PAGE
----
Sandi Cohen, 83, is a full-time “therapist without borders” who “sees” clients throughout the Mid-Atlantic region via Skype, Zoom, Face Time and Google as well as in-person. (Photo by Len Lear)

by Len Lear

Not many people can credibly claim that they have literally saved hundreds of lives, but Sandi Cohen, a resident of Mt. Airy for the past 21 years, can. Sandi, who is still working full-time at 83, is not a surgeon, but she has also aided in the rescue and rehabilitation of the hearts of some of the world’s youngest and most vulnerable citizens.

Cohen, who earned a doctorate degree in social work in 1978 from the University of Pennsylvania, left a secure job six years later as a teacher and director of a training program at Temple to step out on a precipitous ledge. For 10 years Cohen, while also raising four children at the time, traveled back and forth from South Korea more than 20 times, helping Welcome House, an adoption agency in Doylestown, to find loving American families for about 450 mixed-race children who were considered virtual pariahs in South Korea because their biological fathers were American military men, both black and white.

“These children were institutionalized through no fault of their own,” said Cohen. “If you were black and Korean, you were an abomination in Korea. These children were disowned by their families.”

But her work with abandoned Korean children was only one aspect of Sandi’s work over the last four decades. “I have had the privilege of working closely with Dr. Cohen as my spiritual director for the past 11 years,” said Rabbi Doris Dyen, a survivor of the October 27 mass murder at the Tree of Life synagogue in Pittsburgh, where 11 people were killed and six injured.

“As someone who entered rabbinical school at age 62 and was ordained at age 68 and who is now moving into elderhood, I’ve experienced first-hand and continue to benefit greatly from Dr. Cohen’s wise and compassionate guidance. Her special gift is her ability to listen with full presence and respect for those whom she guides, encouraging them to articulate their deepest questions and to find within themselves the spiritual resources they need to meet the challenges they face.”

Cohen, who was born in the Bronx, was married for 58 years to the late attorney, Jerald Cohen. Sandi went to Hunter College but moved to Philly and transferred to Temple after meeting her husband-to-be. Their children are now in their 50s and 60s.

After earning her doctorate degree, Sandi taught social work with groups for six years. She was also director of the child welfare training project at Temple in the School of Social Administration and also supervised supervisors in child welfare student field placements at Temple, all while raising her own four children.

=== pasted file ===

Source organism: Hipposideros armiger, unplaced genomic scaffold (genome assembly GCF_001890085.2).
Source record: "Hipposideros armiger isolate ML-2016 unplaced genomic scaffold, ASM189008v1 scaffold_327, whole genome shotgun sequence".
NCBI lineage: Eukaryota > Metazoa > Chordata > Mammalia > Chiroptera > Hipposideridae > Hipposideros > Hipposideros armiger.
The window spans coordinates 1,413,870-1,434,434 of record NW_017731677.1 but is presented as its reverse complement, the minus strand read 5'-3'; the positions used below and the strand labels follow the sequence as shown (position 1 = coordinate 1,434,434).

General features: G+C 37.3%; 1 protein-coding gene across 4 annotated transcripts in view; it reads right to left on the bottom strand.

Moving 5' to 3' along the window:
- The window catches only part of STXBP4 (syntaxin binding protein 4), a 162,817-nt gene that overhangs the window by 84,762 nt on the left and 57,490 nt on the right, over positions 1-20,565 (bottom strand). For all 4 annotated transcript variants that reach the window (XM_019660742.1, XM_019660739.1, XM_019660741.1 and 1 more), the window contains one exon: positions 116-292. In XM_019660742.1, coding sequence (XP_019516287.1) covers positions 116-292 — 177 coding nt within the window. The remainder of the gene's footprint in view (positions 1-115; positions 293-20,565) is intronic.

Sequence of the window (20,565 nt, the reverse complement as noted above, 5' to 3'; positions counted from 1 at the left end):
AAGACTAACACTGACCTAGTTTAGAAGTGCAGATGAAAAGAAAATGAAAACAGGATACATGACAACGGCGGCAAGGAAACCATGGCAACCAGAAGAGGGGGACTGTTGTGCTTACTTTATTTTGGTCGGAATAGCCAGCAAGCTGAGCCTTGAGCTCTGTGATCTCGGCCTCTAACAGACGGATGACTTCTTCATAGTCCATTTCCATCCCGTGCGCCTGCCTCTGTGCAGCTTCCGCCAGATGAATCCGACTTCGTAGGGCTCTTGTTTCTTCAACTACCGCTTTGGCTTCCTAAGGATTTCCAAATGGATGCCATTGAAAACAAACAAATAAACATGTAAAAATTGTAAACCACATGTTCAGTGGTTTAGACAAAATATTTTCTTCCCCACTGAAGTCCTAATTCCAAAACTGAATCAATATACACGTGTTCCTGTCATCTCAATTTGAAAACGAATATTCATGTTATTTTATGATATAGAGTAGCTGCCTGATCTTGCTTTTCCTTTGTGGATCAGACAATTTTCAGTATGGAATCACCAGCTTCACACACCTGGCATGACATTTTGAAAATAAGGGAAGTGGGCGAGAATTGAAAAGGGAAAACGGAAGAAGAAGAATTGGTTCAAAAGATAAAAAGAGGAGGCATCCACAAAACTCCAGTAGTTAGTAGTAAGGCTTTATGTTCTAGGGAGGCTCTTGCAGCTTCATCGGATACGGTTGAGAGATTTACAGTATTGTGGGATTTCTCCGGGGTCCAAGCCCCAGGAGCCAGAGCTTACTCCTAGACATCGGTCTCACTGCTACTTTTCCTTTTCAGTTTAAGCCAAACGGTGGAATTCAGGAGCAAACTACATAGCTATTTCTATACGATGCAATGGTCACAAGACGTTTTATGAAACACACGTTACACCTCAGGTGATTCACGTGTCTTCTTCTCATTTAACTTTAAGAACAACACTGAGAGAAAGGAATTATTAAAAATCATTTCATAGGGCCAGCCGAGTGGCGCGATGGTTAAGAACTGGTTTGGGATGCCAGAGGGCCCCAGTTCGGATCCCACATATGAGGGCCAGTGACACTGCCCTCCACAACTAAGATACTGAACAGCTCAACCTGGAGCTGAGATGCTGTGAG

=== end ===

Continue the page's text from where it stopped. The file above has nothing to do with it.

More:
These bi-racial children, who were outcasts in South Korea because they were born to Korean women but fathered by American military men, are similar to the hundreds who were adopted by families in the U.S., thanks to Sandi Cohen and her co-workers.

Cohen left Temple and went to work for Welcome House when she learned about the countless number of Korean orphans from U.S. military men. The U.S. military would not allow the soldiers to marry the Korean women, who often turned their children over to orphanages because the mixed-race children were reviled by that country’s culture.

“My first job was to meet with the President (Pak Choong-hoon) of South Korea to persuade him to allow adoptions by U.S. families,” recalled Sandi, “because up to that point those adoptions were not allowed. I was terrified when I went into the room, but he was very nice. After our conversation, he agreed to allow the adoptions by U.S. families. Welcome House and many other agencies in the U.S. helped find the families to adopt.

“Although the children were institutionalized, the Catholic nuns who cared for them were saints. One Sister, Anne Marie, arranged for a Seder for us on Passover. My husband and I ‘adopted’ one Korean girl, Diane, when she was 14. Now she is 54 and lives in North Wales with her own family. We still communicate regularly. My husband died seven years ago, and Diane said, ‘Without dad, I would not be here.’”

After 10 years of working in Korea, Cohen helped a friend, Hannah Wallace, who had opened an adoption agency, Adoptions International, in center city. For 10 more years Cohen traveled back and forth from South and Central America, Poland and Romania to aid in the adoption of orphans. “Romania was the worst I have ever seen,” she said. “Nobody should have to see what I saw. I was out of the U.S. so much and wanted to spend more time with my family,” so Cohen changed course and proceeded to do clinical social work full-time, which she had previously done part-time when she was not traveling.

Recently, however, Cohen decided to focus her practice on the spiritual and psychological needs of her own generation. She calls her practice “Elder to Elder.” She explained, “The aging population has to deal with a multitude of issues: the loss of a spouse, retirement, health problems, moving in with adult children or to assisted living. It’s also a time when we face our own mortality and ponder spiritual issues.” Cohen helps seniors navigate the maze of aging by offering “spiritual companionship” in addition to “psycho-spiritual counseling.”

“I have the empathy and understanding for people going through the life cycle. God is asking me to do this at my age, to be connected to the holy. I’m reaching out to elders because so few do.”

Almost two months ago Cohen started a podcast dealing with this issue, which can be accessed through her website, A “therapist without borders,” Cohen “sees” clients throughout the Mid-Atlantic via Skype, Zoom, Face Time and Google in addition to in-person.

For more information, call 215-817-5838.